Speaking with other officers on Nov. 21, Supt. May said the prime minister would not be pleased when he heard there were protesters camping at the UBC site.
"Even they [the prime minister's staff] say they're not concerned with the security aspect of the prime minister's visit there, but it's the perception, it's, it's, the ah, um, it's the ah politics of it if you come right down to it, an, an, their concerned that ah, ah, ya know when the prime minister's told of this he's just gonna tell 'em, whatever it takes get 'em outta there."
In another call police officers say "we've got pressure from the PMO" and "Wayne May is obviously just getting pummelled by the PMO people."
The transcripts also imply that the RCMP was in turn put under pressure by Ottawa to tell UBC officials to evict the students. The university administration at first resisted the Mounties' attempts, saying the students had a democratic right to protest as long as they obeyed the law. But eventually, officials agreed to a police suggestion that the UBC site be temporarily leased to the federal government, who could then evict the students for trespassing.
Speaking on the telephone from the command centre, Brian McGuinness, deputy chief of the Vancouver Police Department, tells a lawyer that UBC has agreed to the deal and the site will be turned over the next day.
"We are getting a great deal, well the prime minister's office has said, I want them removed so we're trying to dance around that because we're saying, 'Hey, there's laws of the land here that the prime minister's in charge of and we're trying to find a way that we can legally remove them.' "
Deputy Chief McGuinness said that in the meantime, UBC had agreed the police could move in if the demonstration at the museum escalated.
"We're trying to take that back to the prime minister to see if he'll live with that," he said. "That's just a proposal, like I said we're trying to get that past the prime minister."
Later Bill Ard, an RCMP Inspector, tells another officer that, "the prime minister wanted everybody removed ... OK, well that was the deal, he wanted everybody removed, and we're feeling that there's no legal way to do that at this point, so there's been a compromise at UBC."
The tension that was building at the RCMP command centre is obvious when Supt. May and a fellow Superintendent, Vince Casey, talk about how the number of protesters at the museum site has grown from four people to a dozen.
The next day Jean Pelletier, the prime minister's chief of staff and Jean Carle, his chief of operations, were due to visit the site -- and they were sure to see the protest camp. When Mr. Carle testified at the inquiry last August, he denied giving orders to the RCMP on security issues -- saying he merely expressed his opinion.
"I did not give instructions [to the RCMP]," said Mr. Carle. He conceded he may have been "forceful" in his recommendations to police, but insisted it was still "the RCMP [that] makes the decision."
Mr. Chretien had also been due to go along on that visit, but had cancelled at the last minute.
"And, that's gonna put Carle in a bad spot," says Supt. Casey.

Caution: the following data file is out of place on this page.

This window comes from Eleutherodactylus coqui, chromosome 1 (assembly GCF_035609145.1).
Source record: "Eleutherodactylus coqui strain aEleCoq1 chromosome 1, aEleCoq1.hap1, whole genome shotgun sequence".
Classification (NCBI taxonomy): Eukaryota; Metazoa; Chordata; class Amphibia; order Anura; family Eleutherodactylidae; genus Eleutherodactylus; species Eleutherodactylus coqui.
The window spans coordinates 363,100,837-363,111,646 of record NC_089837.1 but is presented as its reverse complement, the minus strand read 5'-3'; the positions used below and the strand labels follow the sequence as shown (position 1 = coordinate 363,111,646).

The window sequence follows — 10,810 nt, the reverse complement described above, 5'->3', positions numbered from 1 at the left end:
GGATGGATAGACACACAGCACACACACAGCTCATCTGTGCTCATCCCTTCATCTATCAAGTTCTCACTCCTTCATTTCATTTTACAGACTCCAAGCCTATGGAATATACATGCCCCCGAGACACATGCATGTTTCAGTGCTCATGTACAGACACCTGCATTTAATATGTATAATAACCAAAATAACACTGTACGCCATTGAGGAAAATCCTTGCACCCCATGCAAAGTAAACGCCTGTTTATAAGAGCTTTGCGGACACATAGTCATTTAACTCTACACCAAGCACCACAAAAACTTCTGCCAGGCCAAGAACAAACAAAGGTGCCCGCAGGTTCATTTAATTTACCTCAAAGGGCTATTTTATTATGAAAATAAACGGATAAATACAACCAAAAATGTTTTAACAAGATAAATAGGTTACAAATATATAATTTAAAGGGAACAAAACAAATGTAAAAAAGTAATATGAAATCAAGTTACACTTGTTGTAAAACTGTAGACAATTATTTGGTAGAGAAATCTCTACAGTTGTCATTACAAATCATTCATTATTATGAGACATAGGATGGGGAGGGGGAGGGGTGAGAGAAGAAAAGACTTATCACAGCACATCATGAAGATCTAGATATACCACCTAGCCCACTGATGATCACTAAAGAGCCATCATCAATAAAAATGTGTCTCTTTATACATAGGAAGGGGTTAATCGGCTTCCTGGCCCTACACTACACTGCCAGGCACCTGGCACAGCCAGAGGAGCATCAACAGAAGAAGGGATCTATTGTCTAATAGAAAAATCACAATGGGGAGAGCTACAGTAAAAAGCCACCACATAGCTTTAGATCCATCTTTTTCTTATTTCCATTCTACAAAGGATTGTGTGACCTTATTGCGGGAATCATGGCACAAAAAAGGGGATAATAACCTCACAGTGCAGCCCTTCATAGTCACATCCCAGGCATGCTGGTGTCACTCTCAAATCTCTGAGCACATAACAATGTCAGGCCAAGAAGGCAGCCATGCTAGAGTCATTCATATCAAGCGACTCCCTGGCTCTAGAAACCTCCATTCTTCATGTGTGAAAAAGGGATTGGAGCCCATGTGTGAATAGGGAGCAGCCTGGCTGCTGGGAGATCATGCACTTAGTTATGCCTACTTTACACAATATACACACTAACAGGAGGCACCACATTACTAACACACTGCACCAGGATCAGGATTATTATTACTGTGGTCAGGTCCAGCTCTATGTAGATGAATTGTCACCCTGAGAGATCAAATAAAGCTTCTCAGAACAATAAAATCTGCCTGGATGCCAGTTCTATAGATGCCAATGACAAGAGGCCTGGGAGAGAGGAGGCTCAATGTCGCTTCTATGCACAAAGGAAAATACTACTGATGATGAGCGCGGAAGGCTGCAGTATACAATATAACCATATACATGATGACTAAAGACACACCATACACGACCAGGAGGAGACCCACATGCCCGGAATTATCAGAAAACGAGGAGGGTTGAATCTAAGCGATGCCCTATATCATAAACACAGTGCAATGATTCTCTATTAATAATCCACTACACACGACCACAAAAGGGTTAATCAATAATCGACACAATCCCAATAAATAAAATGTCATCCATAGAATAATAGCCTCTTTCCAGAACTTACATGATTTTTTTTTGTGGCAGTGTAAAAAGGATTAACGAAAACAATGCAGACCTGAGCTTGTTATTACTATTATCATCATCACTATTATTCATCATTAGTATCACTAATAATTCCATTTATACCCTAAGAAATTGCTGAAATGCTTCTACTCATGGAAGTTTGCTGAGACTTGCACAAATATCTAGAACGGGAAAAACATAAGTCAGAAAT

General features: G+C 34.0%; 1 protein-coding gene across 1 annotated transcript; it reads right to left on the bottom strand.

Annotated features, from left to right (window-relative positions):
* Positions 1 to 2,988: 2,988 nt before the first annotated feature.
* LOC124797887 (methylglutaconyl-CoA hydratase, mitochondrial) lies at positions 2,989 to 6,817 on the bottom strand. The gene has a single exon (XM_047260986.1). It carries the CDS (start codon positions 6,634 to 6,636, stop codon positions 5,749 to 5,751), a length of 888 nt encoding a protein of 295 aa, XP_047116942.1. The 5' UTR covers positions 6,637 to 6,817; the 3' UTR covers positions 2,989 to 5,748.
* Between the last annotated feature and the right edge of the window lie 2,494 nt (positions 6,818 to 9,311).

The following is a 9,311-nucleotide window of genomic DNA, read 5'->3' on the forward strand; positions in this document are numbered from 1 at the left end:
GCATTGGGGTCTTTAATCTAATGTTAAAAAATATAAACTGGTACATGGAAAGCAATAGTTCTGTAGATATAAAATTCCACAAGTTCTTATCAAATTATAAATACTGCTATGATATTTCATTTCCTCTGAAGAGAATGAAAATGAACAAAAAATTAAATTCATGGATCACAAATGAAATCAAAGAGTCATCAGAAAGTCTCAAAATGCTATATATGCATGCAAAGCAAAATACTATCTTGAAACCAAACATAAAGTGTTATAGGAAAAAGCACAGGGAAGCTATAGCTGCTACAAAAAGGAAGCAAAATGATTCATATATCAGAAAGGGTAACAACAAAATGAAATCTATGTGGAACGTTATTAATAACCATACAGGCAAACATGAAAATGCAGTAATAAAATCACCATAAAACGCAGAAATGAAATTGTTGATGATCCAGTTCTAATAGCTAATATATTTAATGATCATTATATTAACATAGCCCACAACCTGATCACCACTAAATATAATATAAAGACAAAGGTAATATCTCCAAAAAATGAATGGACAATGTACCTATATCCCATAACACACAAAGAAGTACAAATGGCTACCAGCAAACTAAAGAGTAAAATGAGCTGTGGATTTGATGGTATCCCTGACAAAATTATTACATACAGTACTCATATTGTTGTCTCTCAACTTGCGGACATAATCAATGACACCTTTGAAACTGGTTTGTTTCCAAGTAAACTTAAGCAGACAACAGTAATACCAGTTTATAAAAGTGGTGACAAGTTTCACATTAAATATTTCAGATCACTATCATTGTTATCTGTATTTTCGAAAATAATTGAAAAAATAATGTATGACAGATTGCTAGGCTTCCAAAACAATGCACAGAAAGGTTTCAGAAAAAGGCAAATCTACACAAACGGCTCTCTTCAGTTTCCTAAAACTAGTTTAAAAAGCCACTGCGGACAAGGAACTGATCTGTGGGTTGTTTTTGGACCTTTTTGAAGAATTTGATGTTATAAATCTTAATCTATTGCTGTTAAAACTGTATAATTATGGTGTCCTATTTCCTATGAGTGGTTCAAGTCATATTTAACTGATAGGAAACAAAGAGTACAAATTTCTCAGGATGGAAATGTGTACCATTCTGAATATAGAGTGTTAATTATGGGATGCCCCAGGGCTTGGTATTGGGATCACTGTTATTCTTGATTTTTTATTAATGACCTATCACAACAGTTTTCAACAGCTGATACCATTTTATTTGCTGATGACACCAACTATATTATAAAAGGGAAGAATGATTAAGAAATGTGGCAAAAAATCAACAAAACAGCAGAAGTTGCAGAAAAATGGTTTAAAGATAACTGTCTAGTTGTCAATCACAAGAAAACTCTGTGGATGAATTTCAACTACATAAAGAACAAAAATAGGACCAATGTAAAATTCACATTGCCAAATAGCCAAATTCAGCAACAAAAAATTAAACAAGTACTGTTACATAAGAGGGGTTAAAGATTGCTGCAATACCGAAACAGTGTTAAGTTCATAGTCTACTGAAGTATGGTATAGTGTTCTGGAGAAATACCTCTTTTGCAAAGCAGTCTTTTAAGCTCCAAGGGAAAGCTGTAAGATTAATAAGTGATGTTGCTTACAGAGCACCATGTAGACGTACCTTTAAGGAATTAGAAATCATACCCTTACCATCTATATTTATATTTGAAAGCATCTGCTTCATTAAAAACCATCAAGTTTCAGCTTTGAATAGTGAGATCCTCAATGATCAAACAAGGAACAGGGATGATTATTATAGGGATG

Supt. May agrees and worries that the PM's staff "may overreact."
Replies Supt. Casey: "Do you want me to call Trevor, and if there's any excuse to remove these people at all, to remove them?"
Supt. May: "Ya ... The slightest bit of excuse they give us, let's get 'em 'outta there."
Supt. Casey then calls Trevor Thompsett, another superintendent at the RCMP command centre:
"Ya Trevor, I was just talking to Wayne, and he's got a little bit of a political problem developing tomorrow morning or has developed. He's taking the number two and number three man for the prime minister out there tomorrow ... they may react if these protesters are there, he may have a little bit of a problem on his hands ... Now he's indicating we should almost have these guys out of there even before they get out there tomorrow morning."
Supt. Thompsett: "Holy shit ... like according to the agreement we had [with UBC] they're gonna have to do something, either multiply or do something wrong eh. I mean don't get me wrong, I'd like to get the suckers out of there too."
Supt. Casey: "They're just causing us one damn headache."
Supt. Thompsett: "Wouldn't you believe it eh, I mean a handful of kids they can disrupt a whole incident like this."
Supt. Casey: "This is unreal."
In another conversation, Supt. Thompsett tells Supt. Casey: "I mean these are peaceable, I mean they're more of a nuisance than anything, they're kids like, but they're just nuisance that's all."
Supt. Casey agrees, saying, "They're not a threat in any way ... they're not a concern security-wise ya know."
Supt. Thompsett says Supt. May had tried "to coach" the prime minister's office out of demanding action on the protesters, hoping that police could talk the students into leaving voluntarily.
In the end, police arrested four protesters at the museum site and removed the tent. Four days later, at the close of the APEC conference, police clashed violently with hundreds of protesters blocking a nearby road.
[Link to My Famous Brother.]
[Link to Open Letter to Martha Piper, UBC President.]
[Link to UBC Law Site on APEC Controversy.
An excellent collection of documents, photographs, and commentary.]